Monday, February 16, 2015


Jazz at Lincoln Center Orchestra
Of the fifteen members of the Jazz at Lincoln Center Orchestra, nine pitch in regularly with arranging music the orchestra plays. Thus giving it the ability to put together a show in a week. When you get to hear the meticulously arranged compositions like the ones the orchestra played Sunday afternoon at their annual concert for the University Musical Society’s jazz series at Hill Auditorium, you’d believe the members responsible for the arrangements spent way more than a week perfecting the arrangements.

The one hour and forty-five minute concert the orchestra put on Sunday was the best in recent years. The orchestra, under the direction of trumpeter Wynton Marsalis, featured some of the works of Charles Mingus, Dizzy Gillespie, Duke Ellington, John Coltrane and Dave Brubeck. 

The orchestra didn't play a group of Mingus numbers, for example, followed by a batch of Ellington numbers. Instead, the compositions were interspersed, which gave the overall presentation a freer structure.

The orchestra opened with “Dizzy Moods,” composed by Mingus as an nod to Gillespie. Then the orchestra moved into Ellington’s “Oclupaca” a movement from his “Latin American Suite” and Gillespie’s “Fiesta Mojo,” a samba the orchestra added a lot of swing to.

The concert switched into a thoughtful and somber state when the orchestra played Marsalis' arrangement of Coltrane’s “Alabama”. The touching  featured solo by saxophonist Paul Nedzela could have caused a convict to weep. The orchestra showed they’re more than bloodthirsty swingers.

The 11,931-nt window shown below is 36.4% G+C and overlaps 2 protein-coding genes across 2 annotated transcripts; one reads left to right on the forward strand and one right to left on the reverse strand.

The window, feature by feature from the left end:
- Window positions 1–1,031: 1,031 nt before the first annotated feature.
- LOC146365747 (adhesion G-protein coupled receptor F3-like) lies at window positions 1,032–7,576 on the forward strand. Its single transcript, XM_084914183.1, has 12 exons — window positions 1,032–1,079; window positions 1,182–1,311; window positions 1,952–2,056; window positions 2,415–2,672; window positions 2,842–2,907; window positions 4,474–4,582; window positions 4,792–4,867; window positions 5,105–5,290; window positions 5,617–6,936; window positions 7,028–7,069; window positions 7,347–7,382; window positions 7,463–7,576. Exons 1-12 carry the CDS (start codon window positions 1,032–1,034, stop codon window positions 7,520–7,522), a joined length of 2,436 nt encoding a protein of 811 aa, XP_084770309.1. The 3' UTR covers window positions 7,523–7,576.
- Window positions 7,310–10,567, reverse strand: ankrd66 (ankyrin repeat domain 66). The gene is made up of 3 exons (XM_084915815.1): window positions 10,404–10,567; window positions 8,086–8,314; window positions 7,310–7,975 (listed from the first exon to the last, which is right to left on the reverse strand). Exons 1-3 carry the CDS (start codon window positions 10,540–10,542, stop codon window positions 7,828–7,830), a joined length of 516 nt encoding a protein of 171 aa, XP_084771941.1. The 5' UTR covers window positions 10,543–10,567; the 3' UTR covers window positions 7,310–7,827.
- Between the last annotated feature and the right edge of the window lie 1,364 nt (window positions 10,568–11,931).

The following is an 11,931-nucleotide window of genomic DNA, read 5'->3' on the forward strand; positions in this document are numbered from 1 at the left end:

They ventured way out their swing comfort zone on Mingus’ “Los Mariachis (The Street Musicians)”. This number had more changes than a fashion show. The orchestra played each seamlessly. 

The standout soloists here were bassist Carlos Henriquez and drummer Ali Jackson who had the woman seated to my left all worked up as if she was viewing Internet porn. Jackson had his Mojo working big time.

This was a wonderful concert to sit through. Each musician was in mint form. It was good to hear a female trumpeter, Tanya Darby, cutting up in the trumpet section.

Marsalis has taken a lot of heat over the years for the absence of female musicians in the orchestra. Darby wasn’t featured on any of the selections, but she fit in nicely in the trumpet section with Marcus Printup, Kenny Rampton and Marsalis.

One of the delights was listening to Marsalis explain the origins of each composition. Marsalis is a walking encyclopedia of jazz, and listening to him is like being in a graduate seminar on the music. 
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